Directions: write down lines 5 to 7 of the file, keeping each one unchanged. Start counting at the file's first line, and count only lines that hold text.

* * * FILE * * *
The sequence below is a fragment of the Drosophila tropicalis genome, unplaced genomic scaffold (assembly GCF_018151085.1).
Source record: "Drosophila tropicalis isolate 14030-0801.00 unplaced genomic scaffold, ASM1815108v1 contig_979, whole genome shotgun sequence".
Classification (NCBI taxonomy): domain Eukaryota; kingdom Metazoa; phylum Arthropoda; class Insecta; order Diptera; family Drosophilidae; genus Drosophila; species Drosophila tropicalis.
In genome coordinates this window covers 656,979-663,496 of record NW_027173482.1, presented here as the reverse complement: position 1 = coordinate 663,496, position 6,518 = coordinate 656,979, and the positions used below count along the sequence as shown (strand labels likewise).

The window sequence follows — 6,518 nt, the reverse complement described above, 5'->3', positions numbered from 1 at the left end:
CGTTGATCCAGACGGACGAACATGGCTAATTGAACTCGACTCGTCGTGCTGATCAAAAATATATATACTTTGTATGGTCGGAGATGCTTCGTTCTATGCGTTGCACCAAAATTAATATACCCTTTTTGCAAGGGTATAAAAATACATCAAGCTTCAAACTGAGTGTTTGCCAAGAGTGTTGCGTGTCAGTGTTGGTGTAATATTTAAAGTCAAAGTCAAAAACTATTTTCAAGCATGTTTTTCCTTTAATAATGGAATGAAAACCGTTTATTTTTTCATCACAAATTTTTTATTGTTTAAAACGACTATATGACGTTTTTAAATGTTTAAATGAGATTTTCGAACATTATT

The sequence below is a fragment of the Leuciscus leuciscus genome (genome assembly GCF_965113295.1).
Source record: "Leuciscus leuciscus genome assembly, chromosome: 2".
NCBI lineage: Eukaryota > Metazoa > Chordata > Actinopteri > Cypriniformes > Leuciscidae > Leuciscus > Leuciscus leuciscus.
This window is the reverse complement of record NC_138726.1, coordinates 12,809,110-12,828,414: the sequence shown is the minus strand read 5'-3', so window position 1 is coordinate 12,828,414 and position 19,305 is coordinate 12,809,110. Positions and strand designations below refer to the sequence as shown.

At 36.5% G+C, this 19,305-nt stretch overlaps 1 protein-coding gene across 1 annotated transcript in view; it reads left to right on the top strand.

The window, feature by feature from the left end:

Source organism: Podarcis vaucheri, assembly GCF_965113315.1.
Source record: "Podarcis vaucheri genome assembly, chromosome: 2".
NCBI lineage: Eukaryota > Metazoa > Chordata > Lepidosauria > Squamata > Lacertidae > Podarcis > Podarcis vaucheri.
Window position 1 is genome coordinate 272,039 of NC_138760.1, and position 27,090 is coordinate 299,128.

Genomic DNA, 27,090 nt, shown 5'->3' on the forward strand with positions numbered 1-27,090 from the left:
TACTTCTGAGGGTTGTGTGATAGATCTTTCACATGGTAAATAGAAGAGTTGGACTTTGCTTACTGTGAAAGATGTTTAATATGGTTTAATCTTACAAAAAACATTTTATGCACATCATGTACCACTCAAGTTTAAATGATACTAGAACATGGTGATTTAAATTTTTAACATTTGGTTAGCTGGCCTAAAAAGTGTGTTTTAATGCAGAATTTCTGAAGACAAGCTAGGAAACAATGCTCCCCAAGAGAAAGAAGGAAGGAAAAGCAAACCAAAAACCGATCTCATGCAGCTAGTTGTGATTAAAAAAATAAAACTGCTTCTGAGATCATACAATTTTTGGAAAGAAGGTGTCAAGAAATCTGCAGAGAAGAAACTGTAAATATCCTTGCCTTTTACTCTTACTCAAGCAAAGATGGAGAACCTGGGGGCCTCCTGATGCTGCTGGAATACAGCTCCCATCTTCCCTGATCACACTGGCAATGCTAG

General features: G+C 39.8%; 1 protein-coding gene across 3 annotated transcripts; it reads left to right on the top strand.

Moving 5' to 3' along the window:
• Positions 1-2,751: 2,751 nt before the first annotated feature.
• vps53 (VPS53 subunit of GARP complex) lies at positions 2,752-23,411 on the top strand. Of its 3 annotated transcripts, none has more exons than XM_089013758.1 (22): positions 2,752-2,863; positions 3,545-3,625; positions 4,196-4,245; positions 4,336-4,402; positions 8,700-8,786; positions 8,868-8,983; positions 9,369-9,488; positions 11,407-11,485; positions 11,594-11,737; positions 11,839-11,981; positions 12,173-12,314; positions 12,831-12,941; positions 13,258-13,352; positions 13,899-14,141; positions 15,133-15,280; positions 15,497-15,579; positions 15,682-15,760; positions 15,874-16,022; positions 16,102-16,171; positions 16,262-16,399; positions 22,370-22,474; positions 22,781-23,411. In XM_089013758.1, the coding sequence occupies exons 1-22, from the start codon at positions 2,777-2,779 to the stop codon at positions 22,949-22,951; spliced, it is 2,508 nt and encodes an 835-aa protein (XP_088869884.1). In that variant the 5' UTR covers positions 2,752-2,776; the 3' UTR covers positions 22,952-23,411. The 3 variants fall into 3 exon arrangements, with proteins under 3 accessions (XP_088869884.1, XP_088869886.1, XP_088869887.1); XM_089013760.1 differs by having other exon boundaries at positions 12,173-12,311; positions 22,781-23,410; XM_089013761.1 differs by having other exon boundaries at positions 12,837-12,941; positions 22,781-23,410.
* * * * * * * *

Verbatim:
The window sequence follows — 6,518 nt, the reverse complement described above, 5'->3', positions numbered from 1 at the left end:
CGTTGATCCAGACGGACGAACATGGCTAATTGAACTCGACTCGTCGTGCTGATCAAAAATATATATACTTTGTATGGTCGGAGATGCTTCGTTCTATGCGTTGCACCAAAATTAATATACCCTTTTTGCAAGGGTATAAAAATACATCAAGCTTCAAACTGAGTGTTTGCCAAGAGTGTTGCGTGTCAGTGTTGGTGTAATATTTAAAGTCAAAGTCAAAAACTATTTTCAAGCATGTTTTTCCTTTAATAATGGAATGAAAACCGTTTATTTTTTCATCACAAATTTTTTATTGTTTAAAACGACTATATGACGTTTTTAAATGTTTAAATGAGATTTTCGAACATTATT

The sequence below is a fragment of the Leuciscus leuciscus genome (genome assembly GCF_965113295.1).